1. Epithelial cells can develop into epithelia ovarian tumors. Most cancers of the ovary are of this type.
2. Germ cell (where the ova are produced) can develop into germ cell carcinoma.
3. Stromal cells that can develop stromal cell cancer.
These cancers are grouped further into sub-types and then staged according to how they have spread away from the ovary; or if they are just localized.
· Abdominal discomfort with bloating.
· Lower abdominal pains.
· Urine passing problems.
· Poor appetite
· Heaviness in the abdomen
· Generalized weakness and wasting among many other non-specific symptoms of ill-health.
It is important to rule out other conditions of the abdomen and the reproductive system which can cause similar symptoms.
Causes and Risk Factors
What causes cancer is not known clearly. Either a woman inherits a damaged gene or certain factors initiate gene damage which leads to the cancer cell development. Some of these factors could be environmental. Risk factors include:
· Lifestyle – obesity, unhealthy diet which include high fat low vegetable and fruit. Talcum powder on the genital areas is suspected of increasing the risk
· Having had breast cancer
· Colon cancer of the inherited risk type
· Women in a family of ‘family cancer syndrome.’
· Use of androgens.
· Previous treatment with estrogen and other hormone therapies.
· Use of Clomiphene (a fertility drug) for more than 1 year.
· Childbirth. Late first pregnancy raises the risk unlike in those who get their first child at about 26 years and carry the pregnancy to term and after that carry more successful pregnancies.
· Age. Most women are diagnosed at an average age of 63 years.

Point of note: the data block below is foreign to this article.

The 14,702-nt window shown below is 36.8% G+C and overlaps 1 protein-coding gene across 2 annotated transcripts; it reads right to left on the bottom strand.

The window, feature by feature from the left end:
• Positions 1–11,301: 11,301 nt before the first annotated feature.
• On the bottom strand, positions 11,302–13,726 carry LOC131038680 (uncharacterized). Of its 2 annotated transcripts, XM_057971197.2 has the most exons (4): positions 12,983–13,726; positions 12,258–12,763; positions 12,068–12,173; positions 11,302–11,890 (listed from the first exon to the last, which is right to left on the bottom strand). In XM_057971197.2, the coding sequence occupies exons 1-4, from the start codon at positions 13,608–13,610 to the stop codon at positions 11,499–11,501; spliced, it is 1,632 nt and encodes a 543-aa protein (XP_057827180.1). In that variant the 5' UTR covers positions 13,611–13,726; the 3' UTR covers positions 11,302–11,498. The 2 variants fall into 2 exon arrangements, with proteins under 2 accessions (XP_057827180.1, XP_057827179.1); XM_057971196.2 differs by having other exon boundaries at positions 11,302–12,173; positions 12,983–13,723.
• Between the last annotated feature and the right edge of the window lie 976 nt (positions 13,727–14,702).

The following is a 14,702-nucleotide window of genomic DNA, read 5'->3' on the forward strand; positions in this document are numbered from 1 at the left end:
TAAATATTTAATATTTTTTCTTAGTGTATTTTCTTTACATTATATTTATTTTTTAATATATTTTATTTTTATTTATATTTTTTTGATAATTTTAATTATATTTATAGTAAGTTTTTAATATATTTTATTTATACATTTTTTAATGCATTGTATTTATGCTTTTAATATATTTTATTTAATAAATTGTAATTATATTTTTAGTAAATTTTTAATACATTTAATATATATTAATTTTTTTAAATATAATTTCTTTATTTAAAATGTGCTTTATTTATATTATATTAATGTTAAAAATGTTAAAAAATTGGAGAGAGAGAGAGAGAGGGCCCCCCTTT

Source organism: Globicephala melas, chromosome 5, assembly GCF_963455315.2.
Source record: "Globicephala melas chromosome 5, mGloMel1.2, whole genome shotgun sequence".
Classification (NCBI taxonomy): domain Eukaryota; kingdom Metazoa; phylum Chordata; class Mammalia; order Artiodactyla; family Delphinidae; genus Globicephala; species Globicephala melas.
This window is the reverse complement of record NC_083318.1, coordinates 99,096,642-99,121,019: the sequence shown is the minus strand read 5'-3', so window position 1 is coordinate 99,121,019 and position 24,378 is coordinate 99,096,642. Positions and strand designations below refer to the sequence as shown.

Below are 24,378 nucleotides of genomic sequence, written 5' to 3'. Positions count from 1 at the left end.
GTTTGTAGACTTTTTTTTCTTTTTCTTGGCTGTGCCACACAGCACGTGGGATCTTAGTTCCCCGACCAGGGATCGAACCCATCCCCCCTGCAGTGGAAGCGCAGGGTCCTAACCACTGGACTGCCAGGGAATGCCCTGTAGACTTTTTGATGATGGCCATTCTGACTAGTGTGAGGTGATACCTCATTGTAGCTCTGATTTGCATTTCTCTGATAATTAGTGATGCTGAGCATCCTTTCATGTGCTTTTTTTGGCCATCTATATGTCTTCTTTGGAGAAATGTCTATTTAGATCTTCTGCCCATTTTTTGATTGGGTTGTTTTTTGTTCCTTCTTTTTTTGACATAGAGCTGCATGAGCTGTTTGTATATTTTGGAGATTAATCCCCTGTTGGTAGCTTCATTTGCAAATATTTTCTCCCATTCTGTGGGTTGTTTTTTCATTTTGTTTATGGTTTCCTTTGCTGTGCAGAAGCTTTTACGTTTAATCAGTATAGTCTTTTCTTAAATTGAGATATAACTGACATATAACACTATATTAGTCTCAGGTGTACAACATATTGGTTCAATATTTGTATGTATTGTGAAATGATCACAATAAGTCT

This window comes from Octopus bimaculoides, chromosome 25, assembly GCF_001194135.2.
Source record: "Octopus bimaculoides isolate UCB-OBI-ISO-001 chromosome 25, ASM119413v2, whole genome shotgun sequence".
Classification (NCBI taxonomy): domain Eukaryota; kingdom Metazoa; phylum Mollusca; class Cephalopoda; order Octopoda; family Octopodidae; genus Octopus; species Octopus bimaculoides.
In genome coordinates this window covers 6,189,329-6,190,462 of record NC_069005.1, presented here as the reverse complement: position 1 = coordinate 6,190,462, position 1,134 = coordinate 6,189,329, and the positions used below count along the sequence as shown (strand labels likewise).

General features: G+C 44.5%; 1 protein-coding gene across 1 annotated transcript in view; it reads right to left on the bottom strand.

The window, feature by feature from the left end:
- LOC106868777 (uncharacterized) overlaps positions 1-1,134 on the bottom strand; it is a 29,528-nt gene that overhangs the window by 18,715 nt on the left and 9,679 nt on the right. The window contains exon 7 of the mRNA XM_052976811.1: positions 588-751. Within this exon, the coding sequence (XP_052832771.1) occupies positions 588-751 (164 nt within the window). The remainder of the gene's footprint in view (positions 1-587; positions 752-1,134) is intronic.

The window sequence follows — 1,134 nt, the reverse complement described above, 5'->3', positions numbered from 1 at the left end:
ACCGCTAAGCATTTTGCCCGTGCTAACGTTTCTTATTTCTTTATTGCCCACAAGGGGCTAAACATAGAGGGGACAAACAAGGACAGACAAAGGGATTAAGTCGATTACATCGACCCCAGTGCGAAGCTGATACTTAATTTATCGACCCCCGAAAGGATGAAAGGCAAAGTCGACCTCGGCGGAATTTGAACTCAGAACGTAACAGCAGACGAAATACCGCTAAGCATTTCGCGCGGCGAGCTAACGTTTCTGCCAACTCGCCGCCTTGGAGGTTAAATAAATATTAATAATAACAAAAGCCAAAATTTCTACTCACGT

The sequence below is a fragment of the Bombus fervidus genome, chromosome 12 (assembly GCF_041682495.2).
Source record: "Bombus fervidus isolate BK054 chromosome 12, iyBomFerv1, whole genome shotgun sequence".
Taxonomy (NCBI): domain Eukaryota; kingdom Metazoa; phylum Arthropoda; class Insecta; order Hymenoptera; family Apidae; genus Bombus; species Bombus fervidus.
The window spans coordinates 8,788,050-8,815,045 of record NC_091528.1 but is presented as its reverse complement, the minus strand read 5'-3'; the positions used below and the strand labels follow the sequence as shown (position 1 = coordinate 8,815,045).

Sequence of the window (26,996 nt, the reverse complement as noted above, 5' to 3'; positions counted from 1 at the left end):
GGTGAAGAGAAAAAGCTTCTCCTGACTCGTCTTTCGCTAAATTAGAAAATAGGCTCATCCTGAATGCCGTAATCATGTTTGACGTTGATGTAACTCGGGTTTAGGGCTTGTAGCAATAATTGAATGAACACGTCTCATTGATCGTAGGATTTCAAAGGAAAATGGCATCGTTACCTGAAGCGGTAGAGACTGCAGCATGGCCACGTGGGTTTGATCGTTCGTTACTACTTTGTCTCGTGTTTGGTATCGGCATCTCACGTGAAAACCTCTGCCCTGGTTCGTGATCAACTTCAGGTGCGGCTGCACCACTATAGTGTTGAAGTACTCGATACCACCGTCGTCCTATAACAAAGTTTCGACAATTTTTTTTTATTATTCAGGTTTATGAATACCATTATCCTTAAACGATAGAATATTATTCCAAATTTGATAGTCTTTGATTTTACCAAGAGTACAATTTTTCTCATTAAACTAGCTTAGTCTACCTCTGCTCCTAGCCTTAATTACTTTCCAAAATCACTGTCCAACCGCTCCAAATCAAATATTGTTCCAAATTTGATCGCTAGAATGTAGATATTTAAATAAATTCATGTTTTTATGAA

· Those who carry BRCA1 and BRCA2 (breast cancer susceptibility genes)
Ovarian cancer screening can be part of the diagnostic procedure. Some of the screening techniques are:
· Mammography. The state of the breast can give an idea of how the ovaries are.
· Trans-vaginal ultrasound
· Blood test for CA-125 (a cancer antigen that is used as a biomarker. It is raised in the presence of ovarian cancer). This is more relevant in the epithelial tumor types.
· HCG (human chorionic gonadotropin levels
· Alpha-fetoproteins (AFP) levels
This can help in getting the cancer early and thus improving survival rate of the woman. Imaging tests include:
· Barium enema
· Laparoscopy and or colonoscopy
· CT or CAT scan
· Chest x-ray
· MRI (magnetic resonance imaging)
· Positron emission tomography (PET)
Other tests may be carried out to rule out other conditions that may mimic ovarian cancer.
Once the diagnosis has been confirmed, the mainstay of treatment includes:
· Chemotherapy. There are many drugs used with some given orally, through a vein or through the abdominal wall into the abdominal cavity.
· Targeted therapy and
· Hormone therapy.
The treatment can be a combination of these methods.
U.S. Statistics for Ovarian Cancer
· About 21000 women will be newly diagnosed with ovarian cancer.
· About 14000 women will die of the cancer.
· Ovarian cancer is the leading killer among other cancers of a woman’s reproductive parts.
· Risk of a woman getting the cancer in her lifetime is 1:75. Risk of dying from the same is 1:100.